Millennium Pharmaceuticals Earns Bonus In AHP DealBy Mary Welch
Millennium Pharmaceuticals Inc. delivered a sixth antibacterial drug target in its screening deal with American Home Products Corp. (AHP), earning an undisclosed milestone payment plus a performance-based bonus for coming up with three drug candidates this year.
Alan Crane, vice president of pharmaceutical business and operations for Cambridge, Mass.-based Millennium, said the company is investigating a "broad spectrum of agents" in the pact with Wyeth-Ayerst Research, which is AHP's main research and development division. Among the disease indications are strep throat, pneumonia and staph infections.
"Many of these pathogens are increasingly becoming resistant to antibiotics," Crane said, " so it is very important that new antibiotics be developed soon. Many of these can still be fatal."
The alliance was formed in December 1996, and Millennium received a bonus for delivering three targets in 1997 as well. The original agreement was between Radnor, Pa.-based Wyeth-Ayerst and ChemGenics Pharmaceuticals Inc., also of Cambridge, which has since been acquired by Millennium. The deal called for ChemGenics to identify small molecule targets and suitable drug lead candidates.
At the time of the arrangement, ChemGenics reported that the alliance was worth up to $70 million over the course of the five years. As part of the deal, Wyeth-Ayerst made a $5 million equity payment and committed to other equity payments of $5 million in 1997 and $3 million in 1998, respectively. Wyeth-Ayerst also agreed to pay $15 million in research funding and up to $9 million in research performance payments. In addition, ChemGenics was to get potentially another $33 million in milestones and royalties. (See BioWorld Today, Dec. 4, 1996, p. 1.)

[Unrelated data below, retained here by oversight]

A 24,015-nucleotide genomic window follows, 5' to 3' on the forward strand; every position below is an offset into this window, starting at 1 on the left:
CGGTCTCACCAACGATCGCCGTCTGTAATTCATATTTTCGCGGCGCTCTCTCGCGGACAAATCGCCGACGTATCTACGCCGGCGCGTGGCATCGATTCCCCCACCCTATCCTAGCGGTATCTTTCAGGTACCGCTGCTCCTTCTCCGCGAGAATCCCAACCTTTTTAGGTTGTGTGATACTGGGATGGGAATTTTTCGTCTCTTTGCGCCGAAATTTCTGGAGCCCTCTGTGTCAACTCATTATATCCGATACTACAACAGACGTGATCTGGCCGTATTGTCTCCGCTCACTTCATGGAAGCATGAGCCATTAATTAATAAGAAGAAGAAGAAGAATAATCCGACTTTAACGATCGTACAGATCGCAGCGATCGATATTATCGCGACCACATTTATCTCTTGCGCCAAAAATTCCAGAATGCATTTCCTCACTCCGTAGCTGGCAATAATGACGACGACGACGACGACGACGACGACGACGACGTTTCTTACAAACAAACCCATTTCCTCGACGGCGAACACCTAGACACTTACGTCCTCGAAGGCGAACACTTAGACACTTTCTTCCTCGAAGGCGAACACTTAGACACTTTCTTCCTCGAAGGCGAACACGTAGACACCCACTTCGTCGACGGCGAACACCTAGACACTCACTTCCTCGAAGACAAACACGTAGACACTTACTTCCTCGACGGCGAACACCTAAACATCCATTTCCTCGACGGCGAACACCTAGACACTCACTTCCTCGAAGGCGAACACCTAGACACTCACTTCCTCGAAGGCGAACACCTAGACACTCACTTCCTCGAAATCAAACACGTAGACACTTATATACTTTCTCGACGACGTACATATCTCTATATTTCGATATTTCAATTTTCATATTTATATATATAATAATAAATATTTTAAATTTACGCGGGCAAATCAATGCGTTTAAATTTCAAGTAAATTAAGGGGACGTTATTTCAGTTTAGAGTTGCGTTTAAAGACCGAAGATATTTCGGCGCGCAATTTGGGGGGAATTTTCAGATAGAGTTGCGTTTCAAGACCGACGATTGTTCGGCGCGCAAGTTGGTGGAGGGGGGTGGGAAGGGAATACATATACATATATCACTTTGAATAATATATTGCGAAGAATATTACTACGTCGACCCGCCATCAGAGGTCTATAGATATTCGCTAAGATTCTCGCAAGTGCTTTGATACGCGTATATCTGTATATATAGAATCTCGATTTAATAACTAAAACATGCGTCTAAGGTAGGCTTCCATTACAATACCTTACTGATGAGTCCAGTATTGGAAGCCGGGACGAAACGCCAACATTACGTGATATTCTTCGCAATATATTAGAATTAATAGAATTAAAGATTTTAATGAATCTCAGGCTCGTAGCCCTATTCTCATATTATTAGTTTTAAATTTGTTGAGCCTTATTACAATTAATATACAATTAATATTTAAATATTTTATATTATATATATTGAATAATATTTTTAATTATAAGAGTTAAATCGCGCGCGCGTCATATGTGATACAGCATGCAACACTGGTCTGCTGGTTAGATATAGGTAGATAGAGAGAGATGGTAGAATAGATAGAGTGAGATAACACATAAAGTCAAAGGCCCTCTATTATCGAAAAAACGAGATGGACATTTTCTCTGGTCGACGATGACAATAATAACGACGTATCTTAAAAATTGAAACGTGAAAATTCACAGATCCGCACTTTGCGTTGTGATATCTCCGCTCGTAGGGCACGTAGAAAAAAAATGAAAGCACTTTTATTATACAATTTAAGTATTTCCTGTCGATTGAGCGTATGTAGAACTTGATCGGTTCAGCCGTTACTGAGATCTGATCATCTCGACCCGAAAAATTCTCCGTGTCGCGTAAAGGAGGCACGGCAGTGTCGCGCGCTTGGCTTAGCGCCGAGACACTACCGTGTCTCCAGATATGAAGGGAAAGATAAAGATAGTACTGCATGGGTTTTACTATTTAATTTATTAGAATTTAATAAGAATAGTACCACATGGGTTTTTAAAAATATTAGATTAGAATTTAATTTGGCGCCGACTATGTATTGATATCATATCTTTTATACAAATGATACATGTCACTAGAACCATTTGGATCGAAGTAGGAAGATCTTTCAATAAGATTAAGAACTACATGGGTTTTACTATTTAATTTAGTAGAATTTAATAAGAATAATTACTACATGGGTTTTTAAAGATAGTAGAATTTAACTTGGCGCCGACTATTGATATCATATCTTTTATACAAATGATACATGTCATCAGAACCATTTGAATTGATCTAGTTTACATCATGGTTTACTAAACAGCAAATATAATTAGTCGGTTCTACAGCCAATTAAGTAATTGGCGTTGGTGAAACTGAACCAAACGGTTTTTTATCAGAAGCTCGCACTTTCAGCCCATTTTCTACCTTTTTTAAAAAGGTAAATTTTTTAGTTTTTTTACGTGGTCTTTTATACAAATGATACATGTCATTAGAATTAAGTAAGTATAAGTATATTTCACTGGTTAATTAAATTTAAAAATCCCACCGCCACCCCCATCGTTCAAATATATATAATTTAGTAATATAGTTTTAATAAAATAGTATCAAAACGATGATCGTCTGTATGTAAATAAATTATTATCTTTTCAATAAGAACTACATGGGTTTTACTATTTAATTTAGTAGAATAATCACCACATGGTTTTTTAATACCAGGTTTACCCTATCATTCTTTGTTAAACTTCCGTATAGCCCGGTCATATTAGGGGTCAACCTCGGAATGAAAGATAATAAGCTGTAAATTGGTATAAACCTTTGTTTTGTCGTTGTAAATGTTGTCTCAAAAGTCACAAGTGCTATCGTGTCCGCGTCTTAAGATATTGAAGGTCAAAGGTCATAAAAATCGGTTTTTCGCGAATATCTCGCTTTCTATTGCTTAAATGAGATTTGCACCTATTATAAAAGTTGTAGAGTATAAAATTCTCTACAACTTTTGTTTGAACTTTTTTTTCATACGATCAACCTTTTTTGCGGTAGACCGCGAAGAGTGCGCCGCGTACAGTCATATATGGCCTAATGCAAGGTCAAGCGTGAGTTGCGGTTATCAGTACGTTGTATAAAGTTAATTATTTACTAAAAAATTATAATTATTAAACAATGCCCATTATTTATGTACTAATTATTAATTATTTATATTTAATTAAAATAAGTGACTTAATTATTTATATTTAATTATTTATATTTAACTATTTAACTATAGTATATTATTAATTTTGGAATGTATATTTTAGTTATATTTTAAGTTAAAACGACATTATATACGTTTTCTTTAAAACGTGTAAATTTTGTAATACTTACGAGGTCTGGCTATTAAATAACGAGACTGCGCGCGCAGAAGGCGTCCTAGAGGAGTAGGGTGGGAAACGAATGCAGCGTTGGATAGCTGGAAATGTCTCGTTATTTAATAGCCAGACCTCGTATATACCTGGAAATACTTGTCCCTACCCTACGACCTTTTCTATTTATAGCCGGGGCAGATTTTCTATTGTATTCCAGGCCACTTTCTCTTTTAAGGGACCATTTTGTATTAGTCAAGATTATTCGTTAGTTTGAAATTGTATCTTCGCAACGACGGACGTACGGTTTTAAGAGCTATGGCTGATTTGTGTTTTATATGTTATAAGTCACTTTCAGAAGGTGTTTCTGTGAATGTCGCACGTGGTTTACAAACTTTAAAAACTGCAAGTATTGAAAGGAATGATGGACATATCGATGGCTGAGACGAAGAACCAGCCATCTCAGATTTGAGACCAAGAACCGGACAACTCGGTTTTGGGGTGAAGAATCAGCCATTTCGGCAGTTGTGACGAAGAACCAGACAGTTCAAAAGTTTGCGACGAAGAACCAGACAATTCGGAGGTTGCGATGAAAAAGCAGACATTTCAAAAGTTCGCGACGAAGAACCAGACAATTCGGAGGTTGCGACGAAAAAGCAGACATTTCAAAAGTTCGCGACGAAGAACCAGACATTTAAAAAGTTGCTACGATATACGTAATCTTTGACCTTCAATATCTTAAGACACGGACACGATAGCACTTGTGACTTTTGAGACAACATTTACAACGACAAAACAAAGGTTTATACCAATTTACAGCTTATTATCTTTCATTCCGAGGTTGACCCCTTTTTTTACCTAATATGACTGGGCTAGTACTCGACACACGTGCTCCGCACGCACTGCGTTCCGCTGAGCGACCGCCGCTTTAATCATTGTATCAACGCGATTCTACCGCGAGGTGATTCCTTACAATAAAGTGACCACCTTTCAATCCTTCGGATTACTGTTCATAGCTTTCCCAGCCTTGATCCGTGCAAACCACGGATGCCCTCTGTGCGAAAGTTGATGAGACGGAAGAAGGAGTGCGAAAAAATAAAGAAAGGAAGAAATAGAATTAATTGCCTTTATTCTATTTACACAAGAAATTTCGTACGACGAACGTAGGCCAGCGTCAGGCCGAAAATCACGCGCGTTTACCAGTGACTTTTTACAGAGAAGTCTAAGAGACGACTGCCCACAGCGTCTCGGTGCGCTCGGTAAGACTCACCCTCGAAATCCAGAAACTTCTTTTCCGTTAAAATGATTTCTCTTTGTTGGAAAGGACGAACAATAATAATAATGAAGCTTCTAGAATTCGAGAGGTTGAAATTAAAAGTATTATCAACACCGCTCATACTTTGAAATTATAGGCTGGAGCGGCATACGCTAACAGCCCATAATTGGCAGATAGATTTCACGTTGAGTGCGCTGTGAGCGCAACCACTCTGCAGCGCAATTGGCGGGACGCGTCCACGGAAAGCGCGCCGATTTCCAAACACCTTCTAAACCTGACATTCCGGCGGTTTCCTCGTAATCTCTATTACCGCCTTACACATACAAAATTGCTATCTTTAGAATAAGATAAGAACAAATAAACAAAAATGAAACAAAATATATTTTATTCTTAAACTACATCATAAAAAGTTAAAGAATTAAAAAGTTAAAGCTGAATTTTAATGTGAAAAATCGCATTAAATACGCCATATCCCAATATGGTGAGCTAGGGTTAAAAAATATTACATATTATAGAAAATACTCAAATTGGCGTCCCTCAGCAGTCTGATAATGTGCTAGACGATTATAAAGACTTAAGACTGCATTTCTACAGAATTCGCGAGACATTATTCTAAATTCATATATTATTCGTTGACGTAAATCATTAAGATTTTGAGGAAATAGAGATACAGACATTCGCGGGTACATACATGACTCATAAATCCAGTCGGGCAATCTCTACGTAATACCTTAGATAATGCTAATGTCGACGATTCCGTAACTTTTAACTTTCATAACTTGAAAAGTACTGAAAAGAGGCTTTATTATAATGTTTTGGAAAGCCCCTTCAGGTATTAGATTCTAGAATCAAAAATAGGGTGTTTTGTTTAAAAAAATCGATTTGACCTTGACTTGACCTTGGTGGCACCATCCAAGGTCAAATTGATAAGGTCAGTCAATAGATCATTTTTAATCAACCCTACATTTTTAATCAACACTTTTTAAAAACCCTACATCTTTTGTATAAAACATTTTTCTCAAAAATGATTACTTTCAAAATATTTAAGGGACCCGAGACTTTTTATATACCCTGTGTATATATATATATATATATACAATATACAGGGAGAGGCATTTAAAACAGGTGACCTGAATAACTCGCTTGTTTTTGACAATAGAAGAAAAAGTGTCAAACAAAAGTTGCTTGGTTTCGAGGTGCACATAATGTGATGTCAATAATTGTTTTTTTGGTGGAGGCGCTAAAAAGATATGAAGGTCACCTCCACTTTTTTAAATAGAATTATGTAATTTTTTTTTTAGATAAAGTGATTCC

A month later, ChemGenics scrapped its initial public offering and merged with Millennium in a $90 million deal. (See BioWorld Today, Jan. 22, 1997, p. 1.)
"How we report financial aspects of our alliances is different from ChemGenics' [method]," Crane said. "So, while the original deal was announced at about $70 million, we say it is worth about $20 million, plus milestones and bonuses."
Millennium will continue to use its integrated science and technology platforms to identify new classes of antibiotics by discovering novel targets and conducting high-throughput screening. The current market for bacterial and fungal antibiotics is estimated at about $25 billion, representing the third largest pharmaceutical market worldwide.
The company has another deal with Wyeth-Ayerst to discover and develop products for treating central nervous system disorders. That agreement is worth $90 million in committed funding. (See BioWorld Today, July 18, 1996, p. 1.)
Millennium's stock (NASDQ:MLNM) closed Wednesday at $19.50, unchanged. n